• Everyone has a different goal. What makes sense to you might not work for me, and what makes sense to me might not make sense to you. Holding $GME with diamond hands is certainly not a viable tactic to secure your retirement one day, just as consistently putting money into a Vanguard target-date retirement fund will probably never take your account “to the moon” so to speak. Some people want reliability, some want to score big, and some want both.

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CREDIT CARDS

Best credit cards for newbies

When you’re a credit virgin, it can be hard to get lenders to take you seriously. They think just because you haven’t any experience with a credit card, extending that measly thousand dollar credit line to you is too risky for their multi-billion dollar enterprise. 

Well, don't take it personally. It's a data-driven algorithmic process that spits out a decision that's then automatically sent to your inbox upon rejection. 

As unfortunate and inconvenient as this may be, there are ways to circumvent it, and thankfully more and more credit card companies are becoming hospitable to the long-overlooked credit card virgins of the world.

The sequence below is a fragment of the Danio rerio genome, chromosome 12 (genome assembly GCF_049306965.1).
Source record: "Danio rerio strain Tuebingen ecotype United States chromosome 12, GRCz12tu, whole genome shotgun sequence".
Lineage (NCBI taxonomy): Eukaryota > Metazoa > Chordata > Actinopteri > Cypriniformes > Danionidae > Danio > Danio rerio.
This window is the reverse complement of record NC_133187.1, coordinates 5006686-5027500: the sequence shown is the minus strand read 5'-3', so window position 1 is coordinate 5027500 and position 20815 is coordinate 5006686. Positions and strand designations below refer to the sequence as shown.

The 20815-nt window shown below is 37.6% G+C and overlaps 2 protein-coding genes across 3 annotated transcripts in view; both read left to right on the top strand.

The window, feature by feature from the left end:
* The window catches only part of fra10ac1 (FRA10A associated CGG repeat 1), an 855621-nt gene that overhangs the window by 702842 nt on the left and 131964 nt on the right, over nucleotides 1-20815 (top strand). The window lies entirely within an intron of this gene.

Here are a few recs.

  • Discover IT Student Chrome: From our own personal experience, we'd endorse this card. We'd recommend that you pay the balance as soon as it posts too, but if that’s not your style you may have higher standards. Discover offers this as a no-fee card with a free FICO score, a 1-2% cashback, and no prior FICO score required. 
  • Deserve EDU Mastercard for Students: A convenient entry-level card for those who lack a U.S. credit history, SSN, or both. It’s limited in some respects and doesn’t interface with less common transactors, but there's no fee and it offers a consistent 1% cashback rate on all purchases.